2011 OHSTC 4
Citation: Canadian National Railway Company, 2011 OHSTC 4
Case No.: 2011-08
Rendered at: Ottawa
Canadian National Railway Company, Appellant
Matter: Application for a stay of a direction
Decision: The application for a stay of the direction is denied
Decision rendered by: Ms. Katia Néron, Appeals Officer
Language of decision: French
For the appellant: Mr. Michel Huart, Counsel, - Langlois Kronström Desjardins, S.E.N.C.R.L.
 This decision concerns an application for a stay of a direction filed on January 14, 2011 by Mr. Michel Huart on behalf of the Canadian National Railway Company (CN). The direction was issued on January 31, 2011 by Health and Safety Officer Mr. Alain Testulat (HSO Testulat).
 The direction being appealed was issued following an investigation by HSO Teslulat at the CN work place located at 8050 Cavendish Blvd., Ville Saint-Laurent (Quebec), more specifically at the Taschereau shunting yard.
 The direction issued by HSO Testulat reads as follows:
After analyzing the activity (crossing on foot over a portable bridge plate from one multi-level automotive railcar to another) and the documents that you sent us by e-mail (local health and safety committee analysis).
After receiving confirmation on January 31, 2011 from Mr. Mike Tucci, the operations manager at the automobile ramp, that this task was still being performed in the same manner.
The health and safety officer is of the view that performing an activity constitutes a danger to an employee while at work, specifically:
Crossing from one rail car to another on foot, at a height of more than 2.4 metres above the nearest permanent safe level, on a walkway (portable bridge plate) designed to transfer automobiles, creates a risk of falling that could lead to serious injury, or even death.
Therefore, you are HEREBY DIRECTED, pursuant to paragraph 145(2)(a) of the Canada Labour Code, Part II, to take steps immediately to protect any person from this danger.
Pursuant to subsection 145(3), a notice bearing number 3759 has been affixed to the bulletin board of the employee’s cafeteria and may not be removed without the officer’s authorization.
You are further HEREBY PROHIBITED, pursuant to paragraph 145(2)(b) of the Canada Labour Code, Part II, from performing the activity in question until these directions have been complied with.
 On February 7, 2011, Mr. Huart, on behalf of CN, appealed the direction and filed an application for a stay of the direction.
 Mr. Huart submitted his arguments in support of his application for a stay of the direction during a teleconference on February 14, 2011. The participants present at the teleconference were Mr. Huart, Mr. Claude Benoît, union representative for the employees working at the Montréal automobile ramp, Mr. André Urbain, supervisor at the automobile ramp, Mr. Don Wates, Senior Director, Ms. Chantale Crevier, Assistant Director, Mr. Mike Tucci, operations manager at the Montréal automobile ramp, Mr. Lizam Hasham, legal advisor for CN for Eastern Canada, and HSO Testulat.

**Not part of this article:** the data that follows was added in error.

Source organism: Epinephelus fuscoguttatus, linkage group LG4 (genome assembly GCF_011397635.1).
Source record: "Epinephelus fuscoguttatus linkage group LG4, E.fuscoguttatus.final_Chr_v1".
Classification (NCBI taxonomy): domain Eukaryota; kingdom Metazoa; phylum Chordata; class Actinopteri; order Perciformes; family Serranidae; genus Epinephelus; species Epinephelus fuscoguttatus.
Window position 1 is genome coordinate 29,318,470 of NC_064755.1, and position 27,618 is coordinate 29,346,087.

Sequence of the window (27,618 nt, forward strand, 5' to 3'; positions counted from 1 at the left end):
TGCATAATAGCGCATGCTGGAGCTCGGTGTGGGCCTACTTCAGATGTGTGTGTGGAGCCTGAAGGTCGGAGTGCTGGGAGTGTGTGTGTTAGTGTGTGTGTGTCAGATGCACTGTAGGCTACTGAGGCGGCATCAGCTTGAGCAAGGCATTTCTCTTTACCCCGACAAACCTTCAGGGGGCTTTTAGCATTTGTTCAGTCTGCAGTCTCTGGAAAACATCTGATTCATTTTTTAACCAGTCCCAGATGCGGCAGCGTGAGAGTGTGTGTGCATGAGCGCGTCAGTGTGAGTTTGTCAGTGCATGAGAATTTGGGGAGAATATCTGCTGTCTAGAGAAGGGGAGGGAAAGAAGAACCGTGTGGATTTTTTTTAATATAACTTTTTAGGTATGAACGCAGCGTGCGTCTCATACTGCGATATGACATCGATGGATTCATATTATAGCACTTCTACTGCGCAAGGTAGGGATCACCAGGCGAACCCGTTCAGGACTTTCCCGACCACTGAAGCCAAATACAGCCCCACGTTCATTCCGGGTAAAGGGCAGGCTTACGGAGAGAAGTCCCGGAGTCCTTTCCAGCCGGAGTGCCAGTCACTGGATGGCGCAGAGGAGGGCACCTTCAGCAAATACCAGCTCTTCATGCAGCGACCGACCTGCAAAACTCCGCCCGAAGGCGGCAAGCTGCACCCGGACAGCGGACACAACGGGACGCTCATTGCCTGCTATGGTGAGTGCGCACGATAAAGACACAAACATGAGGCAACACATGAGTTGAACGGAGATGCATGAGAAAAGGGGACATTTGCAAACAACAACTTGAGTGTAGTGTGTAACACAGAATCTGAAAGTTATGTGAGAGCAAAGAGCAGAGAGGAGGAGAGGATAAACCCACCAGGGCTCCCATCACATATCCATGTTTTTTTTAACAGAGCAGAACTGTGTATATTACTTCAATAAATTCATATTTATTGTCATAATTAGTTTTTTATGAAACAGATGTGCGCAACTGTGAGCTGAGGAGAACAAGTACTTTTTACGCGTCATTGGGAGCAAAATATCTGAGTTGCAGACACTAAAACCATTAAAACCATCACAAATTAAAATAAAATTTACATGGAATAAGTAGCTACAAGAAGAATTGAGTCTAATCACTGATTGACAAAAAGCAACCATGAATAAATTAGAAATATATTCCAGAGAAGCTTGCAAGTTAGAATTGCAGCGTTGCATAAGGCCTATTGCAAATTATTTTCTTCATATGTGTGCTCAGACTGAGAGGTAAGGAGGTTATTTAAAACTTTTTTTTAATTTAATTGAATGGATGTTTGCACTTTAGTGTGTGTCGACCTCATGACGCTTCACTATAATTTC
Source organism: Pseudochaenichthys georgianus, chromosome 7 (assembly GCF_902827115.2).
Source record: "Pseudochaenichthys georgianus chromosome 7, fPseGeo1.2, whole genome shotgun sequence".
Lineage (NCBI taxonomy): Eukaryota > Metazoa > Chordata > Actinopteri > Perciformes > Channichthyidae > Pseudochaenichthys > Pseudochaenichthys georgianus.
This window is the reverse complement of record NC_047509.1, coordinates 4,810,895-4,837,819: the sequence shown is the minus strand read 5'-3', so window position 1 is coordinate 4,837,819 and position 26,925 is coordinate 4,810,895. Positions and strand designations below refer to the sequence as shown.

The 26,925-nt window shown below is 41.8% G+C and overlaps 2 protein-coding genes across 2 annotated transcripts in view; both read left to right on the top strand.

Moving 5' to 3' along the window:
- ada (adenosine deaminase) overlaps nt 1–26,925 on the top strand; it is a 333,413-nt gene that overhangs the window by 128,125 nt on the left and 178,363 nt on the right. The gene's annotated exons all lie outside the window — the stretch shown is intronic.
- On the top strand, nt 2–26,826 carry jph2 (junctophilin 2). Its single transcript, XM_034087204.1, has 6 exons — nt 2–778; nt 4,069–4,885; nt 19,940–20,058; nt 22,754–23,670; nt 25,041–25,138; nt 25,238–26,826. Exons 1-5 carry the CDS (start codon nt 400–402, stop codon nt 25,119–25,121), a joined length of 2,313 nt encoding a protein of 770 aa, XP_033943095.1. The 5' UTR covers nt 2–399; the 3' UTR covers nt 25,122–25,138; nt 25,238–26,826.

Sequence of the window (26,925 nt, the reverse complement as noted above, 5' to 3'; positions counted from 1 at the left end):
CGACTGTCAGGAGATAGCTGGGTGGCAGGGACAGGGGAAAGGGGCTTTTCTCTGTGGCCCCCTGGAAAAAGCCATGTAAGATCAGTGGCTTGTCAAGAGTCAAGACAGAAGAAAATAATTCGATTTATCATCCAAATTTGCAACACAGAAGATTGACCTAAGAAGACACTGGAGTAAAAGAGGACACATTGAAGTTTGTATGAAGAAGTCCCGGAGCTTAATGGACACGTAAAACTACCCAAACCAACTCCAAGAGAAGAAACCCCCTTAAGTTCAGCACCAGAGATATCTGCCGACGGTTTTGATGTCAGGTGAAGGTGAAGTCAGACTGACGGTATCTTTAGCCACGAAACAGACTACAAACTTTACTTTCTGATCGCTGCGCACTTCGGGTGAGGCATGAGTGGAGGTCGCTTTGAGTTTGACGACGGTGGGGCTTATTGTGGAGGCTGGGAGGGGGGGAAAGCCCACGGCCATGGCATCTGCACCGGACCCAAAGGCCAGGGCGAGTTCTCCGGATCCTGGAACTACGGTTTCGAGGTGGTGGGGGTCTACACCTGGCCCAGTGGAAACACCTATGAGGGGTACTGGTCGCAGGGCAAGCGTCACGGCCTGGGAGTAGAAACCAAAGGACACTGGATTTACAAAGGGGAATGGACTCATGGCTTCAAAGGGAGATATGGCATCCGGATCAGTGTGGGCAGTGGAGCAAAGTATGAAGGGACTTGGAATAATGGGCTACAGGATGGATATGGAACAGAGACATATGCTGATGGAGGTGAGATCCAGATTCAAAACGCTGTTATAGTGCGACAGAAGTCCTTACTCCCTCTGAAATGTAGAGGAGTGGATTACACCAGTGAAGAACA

After hearing the arguments presented by Mr. Huart and those of C. Benoît, the employees’ representative, who supported the employer’s request, I decided not to grant a stay of the direction until a decision on the merits of the appeal is rendered. Below are the reasons in support of the order.
 Subsection 146(2) of the Canada Labour Code (the Code) states the following:
146(2) Unless otherwise ordered by an appeals officer on application by the employer, employee or trade union, an appeal of a direction does not operate as a stay of the direction.
 In order to determine whether I should grant the employer’s application, I must exercise my discretion in a way that furthers the object of the Code, that is to ensure the protection of the health and safety of employees. To this end, I will apply the criteria developed by the Supreme Court of Canada in Manitoba (Attorney General) v. Metropolitan Stores
1 - The applicant must demonstrate, to the satisfaction of the appeals officer, that the question to be tried is serious as opposed to a frivolous or vexatious claim.
2 - The applicant must demonstrate that a refusal of the part of the appeals officer to issue a stay of the direction would cause the applicant significant harm.
3 - The applicant must demonstrate that should a stay be granted, measures will be put in place to protect the health and safety of employees or any person granted access to the work place.
Is the question to be tried serious as opposed to a frivolous or vexatious claim?
 Mr. Huart asserts that the application to stay the direction concerns the fact that, since receiving the direction, the employer has been asking its employees to use the rail car ladders to get from one rail car to the next, when in fact, in the employer’s opinion, this presents a greater risk to the health and safety of its employees than if it were to allow the use of portable bridge plates.